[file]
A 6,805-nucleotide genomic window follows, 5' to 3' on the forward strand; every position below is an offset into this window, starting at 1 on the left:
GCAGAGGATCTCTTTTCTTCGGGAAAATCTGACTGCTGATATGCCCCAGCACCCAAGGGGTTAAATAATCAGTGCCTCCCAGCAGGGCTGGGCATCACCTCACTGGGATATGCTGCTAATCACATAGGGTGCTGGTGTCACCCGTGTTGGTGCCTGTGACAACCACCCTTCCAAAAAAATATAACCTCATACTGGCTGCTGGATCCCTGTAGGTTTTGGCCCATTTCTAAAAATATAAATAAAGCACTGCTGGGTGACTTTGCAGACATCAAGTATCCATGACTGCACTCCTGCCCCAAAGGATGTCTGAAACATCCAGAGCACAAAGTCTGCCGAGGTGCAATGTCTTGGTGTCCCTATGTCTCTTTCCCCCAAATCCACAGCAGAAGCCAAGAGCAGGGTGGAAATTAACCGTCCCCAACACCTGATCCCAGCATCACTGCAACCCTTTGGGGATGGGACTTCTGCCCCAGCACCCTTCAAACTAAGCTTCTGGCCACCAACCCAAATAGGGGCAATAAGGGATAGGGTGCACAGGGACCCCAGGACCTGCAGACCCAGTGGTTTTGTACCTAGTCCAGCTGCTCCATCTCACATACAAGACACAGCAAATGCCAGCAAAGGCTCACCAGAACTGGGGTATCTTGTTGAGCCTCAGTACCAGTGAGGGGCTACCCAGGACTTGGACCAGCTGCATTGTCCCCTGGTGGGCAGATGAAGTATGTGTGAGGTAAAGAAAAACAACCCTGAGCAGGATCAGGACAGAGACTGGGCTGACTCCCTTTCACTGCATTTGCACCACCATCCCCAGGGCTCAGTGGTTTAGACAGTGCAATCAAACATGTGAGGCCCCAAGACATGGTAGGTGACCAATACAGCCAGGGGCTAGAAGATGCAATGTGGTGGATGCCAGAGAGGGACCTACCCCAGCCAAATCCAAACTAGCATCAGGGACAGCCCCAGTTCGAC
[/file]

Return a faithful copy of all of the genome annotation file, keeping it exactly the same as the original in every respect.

A 6,805-nucleotide genomic window follows, 5' to 3' on the forward strand; every position below is an offset into this window, starting at 1 on the left:
GCAGAGGATCTCTTTTCTTCGGGAAAATCTGACTGCTGATATGCCCCAGCACCCAAGGGGTTAAATAATCAGTGCCTCCCAGCAGGGCTGGGCATCACCTCACTGGGATATGCTGCTAATCACATAGGGTGCTGGTGTCACCCGTGTTGGTGCCTGTGACAACCACCCTTCCAAAAAAATATAACCTCATACTGGCTGCTGGATCCCTGTAGGTTTTGGCCCATTTCTAAAAATATAAATAAAGCACTGCTGGGTGACTTTGCAGACATCAAGTATCCATGACTGCACTCCTGCCCCAAAGGATGTCTGAAACATCCAGAGCACAAAGTCTGCCGAGGTGCAATGTCTTGGTGTCCCTATGTCTCTTTCCCCCAAATCCACAGCAGAAGCCAAGAGCAGGGTGGAAATTAACCGTCCCCAACACCTGATCCCAGCATCACTGCAACCCTTTGGGGATGGGACTTCTGCCCCAGCACCCTTCAAACTAAGCTTCTGGCCACCAACCCAAATAGGGGCAATAAGGGATAGGGTGCACAGGGACCCCAGGACCTGCAGACCCAGTGGTTTTGTACCTAGTCCAGCTGCTCCATCTCACATACAAGACACAGCAAATGCCAGCAAAGGCTCACCAGAACTGGGGTATCTTGTTGAGCCTCAGTACCAGTGAGGGGCTACCCAGGACTTGGACCAGCTGCATTGTCCCCTGGTGGGCAGATGAAGTATGTGTGAGGTAAAGAAAAACAACCCTGAGCAGGATCAGGACAGAGACTGGGCTGACTCCCTTTCACTGCATTTGCACCACCATCCCCAGGGCTCAGTGGTTTAGACAGTGCAATCAAACATGTGAGGCCCCAAGACATGGTAGGTGACCAATACAGCCAGGGGCTAGAAGATGCAATGTGGTGGATGCCAGAGAGGGACCTACCCCAGCCAAATCCAAACTAGCATCAGGGACAGCCCCAGTTCGAC